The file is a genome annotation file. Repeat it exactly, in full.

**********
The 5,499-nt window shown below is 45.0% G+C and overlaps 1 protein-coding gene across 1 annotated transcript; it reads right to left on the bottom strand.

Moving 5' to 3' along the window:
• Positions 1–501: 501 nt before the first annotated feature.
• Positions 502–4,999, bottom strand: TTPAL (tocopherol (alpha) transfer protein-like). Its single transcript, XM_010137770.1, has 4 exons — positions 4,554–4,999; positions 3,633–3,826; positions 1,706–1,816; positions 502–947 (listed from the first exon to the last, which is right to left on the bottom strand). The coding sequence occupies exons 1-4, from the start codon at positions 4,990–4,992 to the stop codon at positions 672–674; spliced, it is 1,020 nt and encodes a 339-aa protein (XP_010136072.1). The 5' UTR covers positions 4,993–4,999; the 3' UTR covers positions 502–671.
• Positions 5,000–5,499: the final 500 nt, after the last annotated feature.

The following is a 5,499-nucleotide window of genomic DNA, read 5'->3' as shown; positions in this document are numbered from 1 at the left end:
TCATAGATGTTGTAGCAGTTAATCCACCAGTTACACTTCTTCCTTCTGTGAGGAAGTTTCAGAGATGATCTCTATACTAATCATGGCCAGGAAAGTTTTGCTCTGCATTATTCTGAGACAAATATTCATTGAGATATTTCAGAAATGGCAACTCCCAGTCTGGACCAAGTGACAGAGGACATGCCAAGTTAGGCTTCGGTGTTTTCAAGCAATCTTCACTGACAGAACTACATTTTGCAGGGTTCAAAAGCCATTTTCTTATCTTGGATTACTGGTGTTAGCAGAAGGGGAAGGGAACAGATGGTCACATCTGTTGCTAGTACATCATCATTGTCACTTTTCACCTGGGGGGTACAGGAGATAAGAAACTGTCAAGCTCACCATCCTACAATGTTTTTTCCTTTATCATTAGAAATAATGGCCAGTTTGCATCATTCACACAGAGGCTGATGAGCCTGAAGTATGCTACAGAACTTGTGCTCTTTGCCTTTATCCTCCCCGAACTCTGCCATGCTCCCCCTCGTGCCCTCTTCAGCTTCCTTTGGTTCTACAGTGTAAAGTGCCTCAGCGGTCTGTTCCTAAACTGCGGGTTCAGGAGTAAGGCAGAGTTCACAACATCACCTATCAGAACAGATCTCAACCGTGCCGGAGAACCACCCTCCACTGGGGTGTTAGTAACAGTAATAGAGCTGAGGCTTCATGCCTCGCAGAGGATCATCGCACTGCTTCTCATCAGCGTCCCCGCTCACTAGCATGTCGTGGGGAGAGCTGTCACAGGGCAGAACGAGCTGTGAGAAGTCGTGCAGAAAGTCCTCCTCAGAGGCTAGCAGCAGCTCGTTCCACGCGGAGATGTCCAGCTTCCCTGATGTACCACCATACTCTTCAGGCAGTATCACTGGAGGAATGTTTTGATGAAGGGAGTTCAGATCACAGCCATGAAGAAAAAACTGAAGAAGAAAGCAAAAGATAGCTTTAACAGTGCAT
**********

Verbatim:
The 5,499-nt window shown below is 45.0% G+C and overlaps 1 protein-coding gene across 1 annotated transcript; it reads right to left on the bottom strand.

Moving 5' to 3' along the window:
• Positions 1–501: 501 nt before the first annotated feature.
• Positions 502–4,999, bottom strand: TTPAL (tocopherol (alpha) transfer protein-like). Its single transcript, XM_010137770.1, has 4 exons — positions 4,554–4,999; positions 3,633–3,826; positions 1,706–1,816; positions 502–947 (listed from the first exon to the last, which is right to left on the bottom strand). The coding sequence occupies exons 1-4, from the start codon at positions 4,990–4,992 to the stop codon at positions 672–674; spliced, it is 1,020 nt and encodes a 339-aa protein (XP_010136072.1). The 5' UTR covers positions 4,993–4,999; the 3' UTR covers positions 502–671.
• Positions 5,000–5,499: the final 500 nt, after the last annotated feature.

The following is a 5,499-nucleotide window of genomic DNA, read 5'->3' as shown; positions in this document are numbered from 1 at the left end:
TCATAGATGTTGTAGCAGTTAATCCACCAGTTACACTTCTTCCTTCTGTGAGGAAGTTTCAGAGATGATCTCTATACTAATCATGGCCAGGAAAGTTTTGCTCTGCATTATTCTGAGACAAATATTCATTGAGATATTTCAGAAATGGCAACTCCCAGTCTGGACCAAGTGACAGAGGACATGCCAAGTTAGGCTTCGGTGTTTTCAAGCAATCTTCACTGACAGAACTACATTTTGCAGGGTTCAAAAGCCATTTTCTTATCTTGGATTACTGGTGTTAGCAGAAGGGGAAGGGAACAGATGGTCACATCTGTTGCTAGTACATCATCATTGTCACTTTTCACCTGGGGGGTACAGGAGATAAGAAACTGTCAAGCTCACCATCCTACAATGTTTTTTCCTTTATCATTAGAAATAATGGCCAGTTTGCATCATTCACACAGAGGCTGATGAGCCTGAAGTATGCTACAGAACTTGTGCTCTTTGCCTTTATCCTCCCCGAACTCTGCCATGCTCCCCCTCGTGCCCTCTTCAGCTTCCTTTGGTTCTACAGTGTAAAGTGCCTCAGCGGTCTGTTCCTAAACTGCGGGTTCAGGAGTAAGGCAGAGTTCACAACATCACCTATCAGAACAGATCTCAACCGTGCCGGAGAACCACCCTCCACTGGGGTGTTAGTAACAGTAATAGAGCTGAGGCTTCATGCCTCGCAGAGGATCATCGCACTGCTTCTCATCAGCGTCCCCGCTCACTAGCATGTCGTGGGGAGAGCTGTCACAGGGCAGAACGAGCTGTGAGAAGTCGTGCAGAAAGTCCTCCTCAGAGGCTAGCAGCAGCTCGTTCCACGCGGAGATGTCCAGCTTCCCTGATGTACCACCATACTCTTCAGGCAGTATCACTGGAGGAATGTTTTGATGAAGGGAGTTCAGATCACAGCCATGAAGAAAAAACTGAAGAAGAAAGCAAAAGATAGCTTTAACAGTGCAT